The FCC’s ability under the OIO to ensure that prices were “fair” contemplated an enormous degree of discretionary power:

Whether it is rate regulation according to Title II (which the FCC ostensibly didn’t do through forbearance) is beside the point. This will have the same practical economic effects and will be functionally indistinguishable if/when it occurs.

The Economics of Price Controls

Economists from across the political spectrum have long decried the use of price controls. In a recent (now partially deleted) tweet, Nobel laureate and liberal New York Times columnist Paul Krugman lambasted calls for price controls in response to inflation as “truly stupid.” In a recent survey of top economists on issues related to inflation, University of Chicago economist Austan Goolsbee, a former chair of the Council of Economic Advisors under President Barack Obama, strongly disagreed that 1970s-style price controls could successfully reduce U.S. inflation over the next 12 months, stating simply: “Just stop. Seriously.”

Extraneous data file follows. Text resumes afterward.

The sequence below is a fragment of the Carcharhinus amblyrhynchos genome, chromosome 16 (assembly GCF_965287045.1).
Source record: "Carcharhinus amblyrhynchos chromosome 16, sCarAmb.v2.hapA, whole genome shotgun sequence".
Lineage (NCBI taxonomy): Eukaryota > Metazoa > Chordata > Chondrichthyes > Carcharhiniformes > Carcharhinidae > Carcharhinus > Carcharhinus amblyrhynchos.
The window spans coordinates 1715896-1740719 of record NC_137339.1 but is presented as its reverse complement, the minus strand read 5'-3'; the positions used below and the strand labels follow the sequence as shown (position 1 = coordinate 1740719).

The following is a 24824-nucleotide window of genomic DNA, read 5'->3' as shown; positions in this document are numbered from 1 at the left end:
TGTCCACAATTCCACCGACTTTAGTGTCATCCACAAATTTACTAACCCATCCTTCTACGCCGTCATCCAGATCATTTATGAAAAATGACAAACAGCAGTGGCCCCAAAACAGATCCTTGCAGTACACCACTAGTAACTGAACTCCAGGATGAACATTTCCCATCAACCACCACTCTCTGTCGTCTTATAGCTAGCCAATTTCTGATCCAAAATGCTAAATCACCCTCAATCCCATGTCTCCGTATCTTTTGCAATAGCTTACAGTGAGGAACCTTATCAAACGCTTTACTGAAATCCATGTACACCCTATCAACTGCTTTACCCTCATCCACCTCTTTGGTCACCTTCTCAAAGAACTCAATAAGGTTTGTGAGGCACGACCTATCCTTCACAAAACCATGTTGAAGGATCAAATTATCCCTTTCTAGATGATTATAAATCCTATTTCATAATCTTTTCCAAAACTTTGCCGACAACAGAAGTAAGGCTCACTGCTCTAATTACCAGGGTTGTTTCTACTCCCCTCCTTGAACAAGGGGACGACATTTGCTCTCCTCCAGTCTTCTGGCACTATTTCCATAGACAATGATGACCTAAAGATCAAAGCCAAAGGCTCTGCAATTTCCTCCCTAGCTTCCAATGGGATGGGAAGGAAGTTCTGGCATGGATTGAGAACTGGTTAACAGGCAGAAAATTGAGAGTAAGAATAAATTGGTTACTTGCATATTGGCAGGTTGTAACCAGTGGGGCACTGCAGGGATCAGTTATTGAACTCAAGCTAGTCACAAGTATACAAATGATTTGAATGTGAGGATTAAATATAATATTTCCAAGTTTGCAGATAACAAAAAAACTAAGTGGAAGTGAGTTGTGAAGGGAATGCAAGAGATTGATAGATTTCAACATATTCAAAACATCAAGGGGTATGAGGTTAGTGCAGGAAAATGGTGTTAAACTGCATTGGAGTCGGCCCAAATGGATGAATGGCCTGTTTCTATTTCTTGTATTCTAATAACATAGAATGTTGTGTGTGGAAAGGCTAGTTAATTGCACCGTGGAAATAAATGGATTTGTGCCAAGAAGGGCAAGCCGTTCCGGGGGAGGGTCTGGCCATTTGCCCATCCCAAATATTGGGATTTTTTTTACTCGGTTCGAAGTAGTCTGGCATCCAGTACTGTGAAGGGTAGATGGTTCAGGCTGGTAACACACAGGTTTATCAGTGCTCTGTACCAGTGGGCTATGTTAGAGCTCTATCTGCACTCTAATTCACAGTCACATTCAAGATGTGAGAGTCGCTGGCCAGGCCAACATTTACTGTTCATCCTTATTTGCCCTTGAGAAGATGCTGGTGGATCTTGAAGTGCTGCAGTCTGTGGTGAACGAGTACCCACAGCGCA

The reason for the bipartisan consensus is clear: both history and economics have demonstrated that price caps lead to shortages by artificially stimulating demand for a good, while also creating downward pressure on supply for that good.

Broadband rate regulation, whether implicit or explicit, will have similarly negative effects on investment and deployment. Limiting returns on investment reduces the incentive to make those investments. Broadband markets subject to price caps would see particularly large dislocations, given the massive upfront investment required, the extended period over which returns are realized, and the elevated risk of under-recoupment for quality improvements. Not only would existing broadband providers make fewer and less intensive investments to maintain their networks, they would invest less in improving quality: